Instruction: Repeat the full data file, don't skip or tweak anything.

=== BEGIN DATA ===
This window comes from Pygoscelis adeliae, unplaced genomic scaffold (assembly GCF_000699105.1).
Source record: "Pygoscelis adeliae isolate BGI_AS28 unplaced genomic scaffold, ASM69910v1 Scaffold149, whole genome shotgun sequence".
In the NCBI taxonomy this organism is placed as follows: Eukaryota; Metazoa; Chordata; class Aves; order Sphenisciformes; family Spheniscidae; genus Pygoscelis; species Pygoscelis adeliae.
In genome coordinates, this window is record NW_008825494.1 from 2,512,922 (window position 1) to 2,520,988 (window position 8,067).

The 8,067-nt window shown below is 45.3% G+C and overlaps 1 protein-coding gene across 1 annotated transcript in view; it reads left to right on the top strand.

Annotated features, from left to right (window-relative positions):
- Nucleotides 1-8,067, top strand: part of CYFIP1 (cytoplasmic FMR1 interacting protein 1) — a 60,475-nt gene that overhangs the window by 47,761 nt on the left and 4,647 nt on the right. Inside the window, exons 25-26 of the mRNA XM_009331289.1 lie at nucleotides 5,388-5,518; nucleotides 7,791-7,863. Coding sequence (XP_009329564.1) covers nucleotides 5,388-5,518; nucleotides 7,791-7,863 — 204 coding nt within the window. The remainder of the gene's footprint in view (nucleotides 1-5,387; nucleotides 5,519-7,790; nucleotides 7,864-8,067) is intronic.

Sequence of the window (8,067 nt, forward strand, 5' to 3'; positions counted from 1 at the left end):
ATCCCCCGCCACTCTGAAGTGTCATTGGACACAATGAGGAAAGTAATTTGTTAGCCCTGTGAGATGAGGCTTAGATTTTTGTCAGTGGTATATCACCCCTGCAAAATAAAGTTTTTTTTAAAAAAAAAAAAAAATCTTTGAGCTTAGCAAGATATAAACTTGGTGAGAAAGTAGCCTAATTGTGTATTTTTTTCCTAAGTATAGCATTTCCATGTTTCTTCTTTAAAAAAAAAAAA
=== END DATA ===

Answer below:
This window comes from Pygoscelis adeliae, unplaced genomic scaffold (assembly GCF_000699105.1).
Source record: "Pygoscelis adeliae isolate BGI_AS28 unplaced genomic scaffold, ASM69910v1 Scaffold149, whole genome shotgun sequence".
In the NCBI taxonomy this organism is placed as follows: Eukaryota; Metazoa; Chordata; class Aves; order Sphenisciformes; family Spheniscidae; genus Pygoscelis; species Pygoscelis adeliae.
In genome coordinates, this window is record NW_008825494.1 from 2,512,922 (window position 1) to 2,520,988 (window position 8,067).

The 8,067-nt window shown below is 45.3% G+C and overlaps 1 protein-coding gene across 1 annotated transcript in view; it reads left to right on the top strand.

Annotated features, from left to right (window-relative positions):
- Nucleotides 1-8,067, top strand: part of CYFIP1 (cytoplasmic FMR1 interacting protein 1) — a 60,475-nt gene that overhangs the window by 47,761 nt on the left and 4,647 nt on the right. Inside the window, exons 25-26 of the mRNA XM_009331289.1 lie at nucleotides 5,388-5,518; nucleotides 7,791-7,863. Coding sequence (XP_009329564.1) covers nucleotides 5,388-5,518; nucleotides 7,791-7,863 — 204 coding nt within the window. The remainder of the gene's footprint in view (nucleotides 1-5,387; nucleotides 5,519-7,790; nucleotides 7,864-8,067) is intronic.

Sequence of the window (8,067 nt, forward strand, 5' to 3'; positions counted from 1 at the left end):
ATCCCCCGCCACTCTGAAGTGTCATTGGACACAATGAGGAAAGTAATTTGTTAGCCCTGTGAGATGAGGCTTAGATTTTTGTCAGTGGTATATCACCCCTGCAAAATAAAGTTTTTTTTAAAAAAAAAAAAAAATCTTTGAGCTTAGCAAGATATAAACTTGGTGAGAAAGTAGCCTAATTGTGTATTTTTTTCCTAAGTATAGCATTTCCATGTTTCTTCTTTAAAAAAAAAAAA